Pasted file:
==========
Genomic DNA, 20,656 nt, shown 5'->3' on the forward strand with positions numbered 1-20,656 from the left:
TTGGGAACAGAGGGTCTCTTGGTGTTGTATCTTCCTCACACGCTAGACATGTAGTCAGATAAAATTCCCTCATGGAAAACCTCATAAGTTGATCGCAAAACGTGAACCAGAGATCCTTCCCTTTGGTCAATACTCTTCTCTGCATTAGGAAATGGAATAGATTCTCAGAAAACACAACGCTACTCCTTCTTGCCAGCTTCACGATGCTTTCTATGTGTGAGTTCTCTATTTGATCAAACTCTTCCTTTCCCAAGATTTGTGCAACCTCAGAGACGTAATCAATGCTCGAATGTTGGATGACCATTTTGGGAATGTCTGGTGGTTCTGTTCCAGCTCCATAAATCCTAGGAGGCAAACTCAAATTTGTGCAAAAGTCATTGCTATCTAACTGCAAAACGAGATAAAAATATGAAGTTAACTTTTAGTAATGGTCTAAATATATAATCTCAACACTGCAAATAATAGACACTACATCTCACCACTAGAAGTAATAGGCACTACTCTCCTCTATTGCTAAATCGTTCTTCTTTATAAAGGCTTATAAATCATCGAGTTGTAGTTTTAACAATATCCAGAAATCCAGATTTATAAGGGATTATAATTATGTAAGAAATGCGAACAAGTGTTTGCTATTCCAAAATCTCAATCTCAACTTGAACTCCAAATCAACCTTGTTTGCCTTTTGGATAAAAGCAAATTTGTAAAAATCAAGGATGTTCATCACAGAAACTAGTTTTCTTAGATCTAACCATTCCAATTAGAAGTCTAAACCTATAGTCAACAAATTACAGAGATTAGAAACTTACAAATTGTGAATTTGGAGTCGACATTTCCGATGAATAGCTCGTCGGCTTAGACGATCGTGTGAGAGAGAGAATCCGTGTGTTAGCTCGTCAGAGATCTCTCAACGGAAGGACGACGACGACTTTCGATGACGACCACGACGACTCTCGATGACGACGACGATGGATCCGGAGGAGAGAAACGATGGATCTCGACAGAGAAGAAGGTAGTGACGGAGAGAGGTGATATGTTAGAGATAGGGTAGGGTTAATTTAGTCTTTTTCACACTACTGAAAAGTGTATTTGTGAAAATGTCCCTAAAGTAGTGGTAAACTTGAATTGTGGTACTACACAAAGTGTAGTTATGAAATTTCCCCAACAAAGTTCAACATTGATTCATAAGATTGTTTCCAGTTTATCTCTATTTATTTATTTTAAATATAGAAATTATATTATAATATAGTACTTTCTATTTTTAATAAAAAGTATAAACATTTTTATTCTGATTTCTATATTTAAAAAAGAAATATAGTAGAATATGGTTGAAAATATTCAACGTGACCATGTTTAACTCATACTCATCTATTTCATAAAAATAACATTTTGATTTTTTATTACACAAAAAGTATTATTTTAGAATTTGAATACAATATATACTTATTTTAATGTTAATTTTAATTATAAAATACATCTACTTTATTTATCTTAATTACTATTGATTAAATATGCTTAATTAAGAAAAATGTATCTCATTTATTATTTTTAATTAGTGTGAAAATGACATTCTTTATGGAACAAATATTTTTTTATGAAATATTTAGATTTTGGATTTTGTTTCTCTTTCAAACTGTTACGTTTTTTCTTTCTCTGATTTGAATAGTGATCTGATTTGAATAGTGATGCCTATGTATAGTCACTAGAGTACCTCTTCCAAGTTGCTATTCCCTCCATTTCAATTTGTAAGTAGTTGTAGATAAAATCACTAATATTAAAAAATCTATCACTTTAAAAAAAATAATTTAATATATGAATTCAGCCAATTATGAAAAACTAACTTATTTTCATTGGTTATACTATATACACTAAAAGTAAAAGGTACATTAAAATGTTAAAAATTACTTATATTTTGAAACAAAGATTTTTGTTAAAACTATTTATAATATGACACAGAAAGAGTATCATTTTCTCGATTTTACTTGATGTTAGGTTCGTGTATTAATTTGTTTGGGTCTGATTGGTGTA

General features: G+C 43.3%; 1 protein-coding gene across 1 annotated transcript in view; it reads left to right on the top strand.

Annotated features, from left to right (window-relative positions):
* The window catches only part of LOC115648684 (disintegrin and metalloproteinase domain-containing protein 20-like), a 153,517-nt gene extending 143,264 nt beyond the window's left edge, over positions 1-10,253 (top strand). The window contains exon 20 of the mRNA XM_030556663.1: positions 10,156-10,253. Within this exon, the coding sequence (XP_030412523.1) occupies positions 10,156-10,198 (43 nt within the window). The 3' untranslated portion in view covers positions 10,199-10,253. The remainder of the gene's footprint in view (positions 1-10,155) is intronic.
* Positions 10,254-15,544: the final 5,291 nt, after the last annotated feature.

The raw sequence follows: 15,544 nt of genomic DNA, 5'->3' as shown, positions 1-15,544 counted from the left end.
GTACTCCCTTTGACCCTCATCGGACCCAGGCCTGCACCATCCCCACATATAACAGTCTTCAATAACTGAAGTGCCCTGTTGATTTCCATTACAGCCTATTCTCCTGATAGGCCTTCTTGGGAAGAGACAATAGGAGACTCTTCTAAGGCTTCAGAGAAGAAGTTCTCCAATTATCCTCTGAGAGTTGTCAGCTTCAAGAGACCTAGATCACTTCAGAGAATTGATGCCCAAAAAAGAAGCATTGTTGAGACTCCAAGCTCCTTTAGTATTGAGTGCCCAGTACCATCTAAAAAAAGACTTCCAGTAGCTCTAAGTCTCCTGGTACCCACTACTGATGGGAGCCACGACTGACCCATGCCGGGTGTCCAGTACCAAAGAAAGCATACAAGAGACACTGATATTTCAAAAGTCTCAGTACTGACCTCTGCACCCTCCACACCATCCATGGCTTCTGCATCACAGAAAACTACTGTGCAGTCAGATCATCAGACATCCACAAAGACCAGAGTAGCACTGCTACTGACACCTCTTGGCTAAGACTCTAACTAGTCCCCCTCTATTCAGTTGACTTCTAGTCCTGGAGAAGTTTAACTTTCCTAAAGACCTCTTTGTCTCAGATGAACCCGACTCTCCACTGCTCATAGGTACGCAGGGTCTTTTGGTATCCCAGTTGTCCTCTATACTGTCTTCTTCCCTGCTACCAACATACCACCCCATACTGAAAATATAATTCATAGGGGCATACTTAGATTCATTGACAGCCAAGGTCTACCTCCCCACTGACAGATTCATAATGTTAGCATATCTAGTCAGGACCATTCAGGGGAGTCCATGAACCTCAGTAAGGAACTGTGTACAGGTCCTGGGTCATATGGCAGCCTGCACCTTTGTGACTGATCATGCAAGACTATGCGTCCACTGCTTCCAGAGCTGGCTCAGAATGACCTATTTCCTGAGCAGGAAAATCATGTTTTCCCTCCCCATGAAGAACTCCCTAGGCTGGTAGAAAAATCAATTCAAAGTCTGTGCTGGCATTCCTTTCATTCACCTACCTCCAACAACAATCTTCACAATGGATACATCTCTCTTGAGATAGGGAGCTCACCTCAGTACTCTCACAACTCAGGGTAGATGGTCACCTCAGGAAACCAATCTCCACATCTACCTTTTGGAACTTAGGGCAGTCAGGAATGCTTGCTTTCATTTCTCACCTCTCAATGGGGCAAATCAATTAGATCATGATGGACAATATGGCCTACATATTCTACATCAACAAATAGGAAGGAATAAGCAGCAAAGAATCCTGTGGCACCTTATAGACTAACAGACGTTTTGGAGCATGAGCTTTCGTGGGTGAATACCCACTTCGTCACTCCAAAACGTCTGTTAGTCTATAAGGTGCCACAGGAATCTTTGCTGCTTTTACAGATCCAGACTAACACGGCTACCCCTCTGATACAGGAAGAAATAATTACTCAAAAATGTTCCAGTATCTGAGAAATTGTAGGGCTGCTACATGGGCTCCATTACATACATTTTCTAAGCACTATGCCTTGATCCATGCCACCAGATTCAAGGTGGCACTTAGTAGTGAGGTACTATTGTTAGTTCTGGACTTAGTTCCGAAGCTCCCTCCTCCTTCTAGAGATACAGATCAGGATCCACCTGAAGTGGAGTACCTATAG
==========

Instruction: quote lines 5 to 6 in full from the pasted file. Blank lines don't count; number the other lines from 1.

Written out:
* The window catches only part of LOC115648684 (disintegrin and metalloproteinase domain-containing protein 20-like), a 153,517-nt gene extending 143,264 nt beyond the window's left edge, over positions 1-10,253 (top strand). The window contains exon 20 of the mRNA XM_030556663.1: positions 10,156-10,253. Within this exon, the coding sequence (XP_030412523.1) occupies positions 10,156-10,198 (43 nt within the window). The 3' untranslated portion in view covers positions 10,199-10,253. The remainder of the gene's footprint in view (positions 1-10,155) is intronic.
* Positions 10,254-15,544: the final 5,291 nt, after the last annotated feature.